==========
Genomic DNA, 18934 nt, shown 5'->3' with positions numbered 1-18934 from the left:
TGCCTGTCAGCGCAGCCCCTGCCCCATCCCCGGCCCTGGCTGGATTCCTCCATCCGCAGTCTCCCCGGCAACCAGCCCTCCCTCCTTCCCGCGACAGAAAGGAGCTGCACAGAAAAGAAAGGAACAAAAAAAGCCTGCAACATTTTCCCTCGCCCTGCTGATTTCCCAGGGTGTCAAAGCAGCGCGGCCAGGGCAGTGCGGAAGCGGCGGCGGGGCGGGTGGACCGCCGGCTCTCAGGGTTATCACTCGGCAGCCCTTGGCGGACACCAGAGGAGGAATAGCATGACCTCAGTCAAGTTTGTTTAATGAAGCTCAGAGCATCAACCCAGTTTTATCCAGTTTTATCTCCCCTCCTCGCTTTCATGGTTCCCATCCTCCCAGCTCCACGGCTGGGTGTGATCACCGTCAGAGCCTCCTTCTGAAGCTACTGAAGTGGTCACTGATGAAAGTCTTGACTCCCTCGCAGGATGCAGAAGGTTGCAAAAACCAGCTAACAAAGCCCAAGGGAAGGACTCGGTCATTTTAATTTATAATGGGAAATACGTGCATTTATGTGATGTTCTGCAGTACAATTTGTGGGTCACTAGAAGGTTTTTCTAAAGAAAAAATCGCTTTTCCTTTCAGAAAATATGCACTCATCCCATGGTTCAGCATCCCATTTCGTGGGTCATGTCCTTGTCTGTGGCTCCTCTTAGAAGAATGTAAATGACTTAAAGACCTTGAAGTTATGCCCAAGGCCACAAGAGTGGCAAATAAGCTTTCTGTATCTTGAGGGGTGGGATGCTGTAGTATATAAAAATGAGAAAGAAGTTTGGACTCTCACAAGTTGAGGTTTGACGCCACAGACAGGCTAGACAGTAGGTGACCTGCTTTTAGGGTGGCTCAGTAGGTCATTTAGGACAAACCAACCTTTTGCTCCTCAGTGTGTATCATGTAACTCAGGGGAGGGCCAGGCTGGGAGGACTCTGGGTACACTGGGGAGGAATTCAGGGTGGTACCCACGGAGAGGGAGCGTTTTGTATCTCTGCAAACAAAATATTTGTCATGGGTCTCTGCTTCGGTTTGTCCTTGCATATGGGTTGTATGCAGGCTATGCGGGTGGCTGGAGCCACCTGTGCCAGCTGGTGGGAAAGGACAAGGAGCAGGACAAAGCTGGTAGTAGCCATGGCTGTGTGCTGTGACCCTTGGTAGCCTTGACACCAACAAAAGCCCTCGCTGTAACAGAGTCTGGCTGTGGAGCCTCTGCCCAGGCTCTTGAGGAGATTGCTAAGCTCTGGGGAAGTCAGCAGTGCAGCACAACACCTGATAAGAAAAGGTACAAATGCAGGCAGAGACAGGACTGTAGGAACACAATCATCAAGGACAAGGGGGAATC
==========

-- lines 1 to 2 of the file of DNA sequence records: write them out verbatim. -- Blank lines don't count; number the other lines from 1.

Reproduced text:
Genomic DNA, 18934 nt, shown 5'->3' with positions numbered 1-18934 from the left:
TGCCTGTCAGCGCAGCCCCTGCCCCATCCCCGGCCCTGGCTGGATTCCTCCATCCGCAGTCTCCCCGGCAACCAGCCCTCCCTCCTTCCCGCGACAGAAAGGAGCTGCACAGAAAAGAAAGGAACAAAAAAAGCCTGCAACATTTTCCCTCGCCCTGCTGATTTCCCAGGGTGTCAAAGCAGCGCGGCCAGGGCAGTGCGGAAGCGGCGGCGGGGCGGGTGGACCGCCGGCTCTCAGGGTTATCACTCGGCAGCCCTTGGCGGACACCAGAGGAGGAATAGCATGACCTCAGTCAAGTTTGTTTAATGAAGCTCAGAGCATCAACCCAGTTTTATCCAGTTTTATCTCCCCTCCTCGCTTTCATGGTTCCCATCCTCCCAGCTCCACGGCTGGGTGTGATCACCGTCAGAGCCTCCTTCTGAAGCTACTGAAGTGGTCACTGATGAAAGTCTTGACTCCCTCGCAGGATGCAGAAGGTTGCAAAAACCAGCTAACAAAGCCCAAGGGAAGGACTCGGTCATTTTAATTTATAATGGGAAATACGTGCATTTATGTGATGTTCTGCAGTACAATTTGTGGGTCACTAGAAGGTTTTTCTAAAGAAAAAATCGCTTTTCCTTTCAGAAAATATGCACTCATCCCATGGTTCAGCATCCCATTTCGTGGGTCATGTCCTTGTCTGTGGCTCCTCTTAGAAGAATGTAAATGACTTAAAGACCTTGAAGTTATGCCCAAGGCCACAAGAGTGGCAAATAAGCTTTCTGTATCTTGAGGGGTGGGATGCTGTAGTATATAAAAATGAGAAAGAAGTTTGGACTCTCACAAGTTGAGGTTTGACGCCACAGACAGGCTAGACAGTAGGTGACCTGCTTTTAGGGTGGCTCAGTAGGTCATTTAGGACAAACCAACCTTTTGCTCCTCAGTGTGTATCATGTAACTCAGGGGAGGGCCAGGCTGGGAGGACTCTGGGTACACTGGGGAGGAATTCAGGGTGGTACCCACGGAGAGGGAGCGTTTTGTATCTCTGCAAACAAAATATTTGTCATGGGTCTCTGCTTCGGTTTGTCCTTGCATATGGGTTGTATGCAGGCTATGCGGGTGGCTGGAGCCACCTGTGCCAGCTGGTGGGAAAGGACAAGGAGCAGGACAAAGCTGGTAGTAGCCATGGCTGTGTGCTGTGACCCTTGGTAGCCTTGACACCAACAAAAGCCCTCGCTGTAACAGAGTCTGGCTGTGGAGCCTCTGCCCAGGCTCTTGAGGAGATTGCTAAGCTCTGGGGAAGTCAGCAGTGCAGCACAACACCTGATAAGAAAAGGTACAAATGCAGGCAGAGACAGGACTGTAGGAACACAATCATCAAGGACAAGGGGGAATC